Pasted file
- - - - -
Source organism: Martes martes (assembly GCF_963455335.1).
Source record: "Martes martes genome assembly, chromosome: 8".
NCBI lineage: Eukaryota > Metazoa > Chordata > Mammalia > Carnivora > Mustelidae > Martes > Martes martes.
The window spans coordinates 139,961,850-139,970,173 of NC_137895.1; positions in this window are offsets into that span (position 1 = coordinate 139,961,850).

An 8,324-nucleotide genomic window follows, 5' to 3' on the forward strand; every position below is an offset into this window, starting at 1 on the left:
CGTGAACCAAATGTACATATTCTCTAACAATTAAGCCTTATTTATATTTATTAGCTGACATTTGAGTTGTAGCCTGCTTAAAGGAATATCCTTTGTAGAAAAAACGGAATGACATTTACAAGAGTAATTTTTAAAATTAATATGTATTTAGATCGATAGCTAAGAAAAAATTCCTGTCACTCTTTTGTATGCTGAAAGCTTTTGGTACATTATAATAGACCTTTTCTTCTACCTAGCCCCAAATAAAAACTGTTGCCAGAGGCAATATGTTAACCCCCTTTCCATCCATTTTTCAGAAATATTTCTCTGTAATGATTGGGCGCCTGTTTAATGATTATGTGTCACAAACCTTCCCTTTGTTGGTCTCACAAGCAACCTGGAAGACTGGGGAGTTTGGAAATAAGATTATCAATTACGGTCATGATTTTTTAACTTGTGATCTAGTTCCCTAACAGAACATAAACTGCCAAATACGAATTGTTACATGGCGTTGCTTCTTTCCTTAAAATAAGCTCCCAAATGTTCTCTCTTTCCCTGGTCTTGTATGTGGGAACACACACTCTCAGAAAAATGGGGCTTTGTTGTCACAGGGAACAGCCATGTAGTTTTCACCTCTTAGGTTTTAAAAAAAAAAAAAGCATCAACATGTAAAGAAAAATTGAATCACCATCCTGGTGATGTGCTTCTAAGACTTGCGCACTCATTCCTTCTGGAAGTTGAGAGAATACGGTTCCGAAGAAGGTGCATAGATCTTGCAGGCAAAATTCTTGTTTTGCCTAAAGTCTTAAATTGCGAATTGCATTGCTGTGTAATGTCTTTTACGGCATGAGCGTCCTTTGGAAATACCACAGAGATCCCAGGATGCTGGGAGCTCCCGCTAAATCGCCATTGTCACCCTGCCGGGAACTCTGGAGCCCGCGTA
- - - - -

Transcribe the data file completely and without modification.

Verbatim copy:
Source organism: Martes martes (assembly GCF_963455335.1).
Source record: "Martes martes genome assembly, chromosome: 8".
NCBI lineage: Eukaryota > Metazoa > Chordata > Mammalia > Carnivora > Mustelidae > Martes > Martes martes.
The window spans coordinates 139,961,850-139,970,173 of NC_137895.1; positions in this window are offsets into that span (position 1 = coordinate 139,961,850).

An 8,324-nucleotide genomic window follows, 5' to 3' on the forward strand; every position below is an offset into this window, starting at 1 on the left:
CGTGAACCAAATGTACATATTCTCTAACAATTAAGCCTTATTTATATTTATTAGCTGACATTTGAGTTGTAGCCTGCTTAAAGGAATATCCTTTGTAGAAAAAACGGAATGACATTTACAAGAGTAATTTTTAAAATTAATATGTATTTAGATCGATAGCTAAGAAAAAATTCCTGTCACTCTTTTGTATGCTGAAAGCTTTTGGTACATTATAATAGACCTTTTCTTCTACCTAGCCCCAAATAAAAACTGTTGCCAGAGGCAATATGTTAACCCCCTTTCCATCCATTTTTCAGAAATATTTCTCTGTAATGATTGGGCGCCTGTTTAATGATTATGTGTCACAAACCTTCCCTTTGTTGGTCTCACAAGCAACCTGGAAGACTGGGGAGTTTGGAAATAAGATTATCAATTACGGTCATGATTTTTTAACTTGTGATCTAGTTCCCTAACAGAACATAAACTGCCAAATACGAATTGTTACATGGCGTTGCTTCTTTCCTTAAAATAAGCTCCCAAATGTTCTCTCTTTCCCTGGTCTTGTATGTGGGAACACACACTCTCAGAAAAATGGGGCTTTGTTGTCACAGGGAACAGCCATGTAGTTTTCACCTCTTAGGTTTTAAAAAAAAAAAAAGCATCAACATGTAAAGAAAAATTGAATCACCATCCTGGTGATGTGCTTCTAAGACTTGCGCACTCATTCCTTCTGGAAGTTGAGAGAATACGGTTCCGAAGAAGGTGCATAGATCTTGCAGGCAAAATTCTTGTTTTGCCTAAAGTCTTAAATTGCGAATTGCATTGCTGTGTAATGTCTTTTACGGCATGAGCGTCCTTTGGAAATACCACAGAGATCCCAGGATGCTGGGAGCTCCCGCTAAATCGCCATTGTCACCCTGCCGGGAACTCTGGAGCCCGCGTA